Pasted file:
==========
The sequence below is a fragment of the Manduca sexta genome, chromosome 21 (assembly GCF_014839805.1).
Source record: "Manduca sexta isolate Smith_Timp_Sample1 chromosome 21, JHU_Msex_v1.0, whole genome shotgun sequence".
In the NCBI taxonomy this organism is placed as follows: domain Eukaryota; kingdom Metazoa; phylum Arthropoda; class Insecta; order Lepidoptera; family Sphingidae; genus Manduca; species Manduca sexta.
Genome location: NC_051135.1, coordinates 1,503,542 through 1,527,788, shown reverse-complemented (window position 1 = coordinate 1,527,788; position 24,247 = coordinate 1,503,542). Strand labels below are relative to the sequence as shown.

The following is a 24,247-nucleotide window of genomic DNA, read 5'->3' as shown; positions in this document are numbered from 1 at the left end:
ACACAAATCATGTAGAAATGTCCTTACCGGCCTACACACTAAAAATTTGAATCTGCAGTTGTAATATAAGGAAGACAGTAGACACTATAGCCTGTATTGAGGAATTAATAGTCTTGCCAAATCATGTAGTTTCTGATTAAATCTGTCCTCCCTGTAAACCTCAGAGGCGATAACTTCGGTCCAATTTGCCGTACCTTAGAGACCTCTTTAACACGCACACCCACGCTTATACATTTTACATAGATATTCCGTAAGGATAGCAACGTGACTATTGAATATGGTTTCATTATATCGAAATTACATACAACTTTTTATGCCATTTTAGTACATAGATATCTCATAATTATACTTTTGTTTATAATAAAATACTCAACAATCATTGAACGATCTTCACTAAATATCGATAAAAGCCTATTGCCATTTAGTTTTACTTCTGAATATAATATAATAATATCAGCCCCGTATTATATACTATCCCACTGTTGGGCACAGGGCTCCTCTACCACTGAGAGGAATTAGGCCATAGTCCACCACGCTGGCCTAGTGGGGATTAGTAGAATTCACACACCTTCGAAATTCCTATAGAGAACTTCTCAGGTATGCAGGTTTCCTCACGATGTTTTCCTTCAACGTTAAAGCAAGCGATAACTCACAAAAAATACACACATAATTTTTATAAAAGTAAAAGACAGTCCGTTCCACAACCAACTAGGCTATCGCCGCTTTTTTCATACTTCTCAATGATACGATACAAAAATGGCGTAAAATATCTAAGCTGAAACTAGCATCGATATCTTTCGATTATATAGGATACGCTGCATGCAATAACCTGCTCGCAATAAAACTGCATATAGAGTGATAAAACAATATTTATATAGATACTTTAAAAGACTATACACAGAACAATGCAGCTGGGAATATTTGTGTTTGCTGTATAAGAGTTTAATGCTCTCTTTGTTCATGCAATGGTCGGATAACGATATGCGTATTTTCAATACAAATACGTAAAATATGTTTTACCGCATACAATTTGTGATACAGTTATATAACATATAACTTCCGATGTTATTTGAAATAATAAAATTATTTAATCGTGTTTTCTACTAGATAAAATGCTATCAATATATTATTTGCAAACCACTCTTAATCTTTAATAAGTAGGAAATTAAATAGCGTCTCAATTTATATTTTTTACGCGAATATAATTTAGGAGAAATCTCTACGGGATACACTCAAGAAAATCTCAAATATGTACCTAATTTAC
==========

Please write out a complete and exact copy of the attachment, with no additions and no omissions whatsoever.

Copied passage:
The sequence below is a fragment of the Manduca sexta genome, chromosome 21 (assembly GCF_014839805.1).
Source record: "Manduca sexta isolate Smith_Timp_Sample1 chromosome 21, JHU_Msex_v1.0, whole genome shotgun sequence".
In the NCBI taxonomy this organism is placed as follows: domain Eukaryota; kingdom Metazoa; phylum Arthropoda; class Insecta; order Lepidoptera; family Sphingidae; genus Manduca; species Manduca sexta.
Genome location: NC_051135.1, coordinates 1,503,542 through 1,527,788, shown reverse-complemented (window position 1 = coordinate 1,527,788; position 24,247 = coordinate 1,503,542). Strand labels below are relative to the sequence as shown.

The following is a 24,247-nucleotide window of genomic DNA, read 5'->3' as shown; positions in this document are numbered from 1 at the left end:
ACACAAATCATGTAGAAATGTCCTTACCGGCCTACACACTAAAAATTTGAATCTGCAGTTGTAATATAAGGAAGACAGTAGACACTATAGCCTGTATTGAGGAATTAATAGTCTTGCCAAATCATGTAGTTTCTGATTAAATCTGTCCTCCCTGTAAACCTCAGAGGCGATAACTTCGGTCCAATTTGCCGTACCTTAGAGACCTCTTTAACACGCACACCCACGCTTATACATTTTACATAGATATTCCGTAAGGATAGCAACGTGACTATTGAATATGGTTTCATTATATCGAAATTACATACAACTTTTTATGCCATTTTAGTACATAGATATCTCATAATTATACTTTTGTTTATAATAAAATACTCAACAATCATTGAACGATCTTCACTAAATATCGATAAAAGCCTATTGCCATTTAGTTTTACTTCTGAATATAATATAATAATATCAGCCCCGTATTATATACTATCCCACTGTTGGGCACAGGGCTCCTCTACCACTGAGAGGAATTAGGCCATAGTCCACCACGCTGGCCTAGTGGGGATTAGTAGAATTCACACACCTTCGAAATTCCTATAGAGAACTTCTCAGGTATGCAGGTTTCCTCACGATGTTTTCCTTCAACGTTAAAGCAAGCGATAACTCACAAAAAATACACACATAATTTTTATAAAAGTAAAAGACAGTCCGTTCCACAACCAACTAGGCTATCGCCGCTTTTTTCATACTTCTCAATGATACGATACAAAAATGGCGTAAAATATCTAAGCTGAAACTAGCATCGATATCTTTCGATTATATAGGATACGCTGCATGCAATAACCTGCTCGCAATAAAACTGCATATAGAGTGATAAAACAATATTTATATAGATACTTTAAAAGACTATACACAGAACAATGCAGCTGGGAATATTTGTGTTTGCTGTATAAGAGTTTAATGCTCTCTTTGTTCATGCAATGGTCGGATAACGATATGCGTATTTTCAATACAAATACGTAAAATATGTTTTACCGCATACAATTTGTGATACAGTTATATAACATATAACTTCCGATGTTATTTGAAATAATAAAATTATTTAATCGTGTTTTCTACTAGATAAAATGCTATCAATATATTATTTGCAAACCACTCTTAATCTTTAATAAGTAGGAAATTAAATAGCGTCTCAATTTATATTTTTTACGCGAATATAATTTAGGAGAAATCTCTACGGGATACACTCAAGAAAATCTCAAATATGTACCTAATTTAC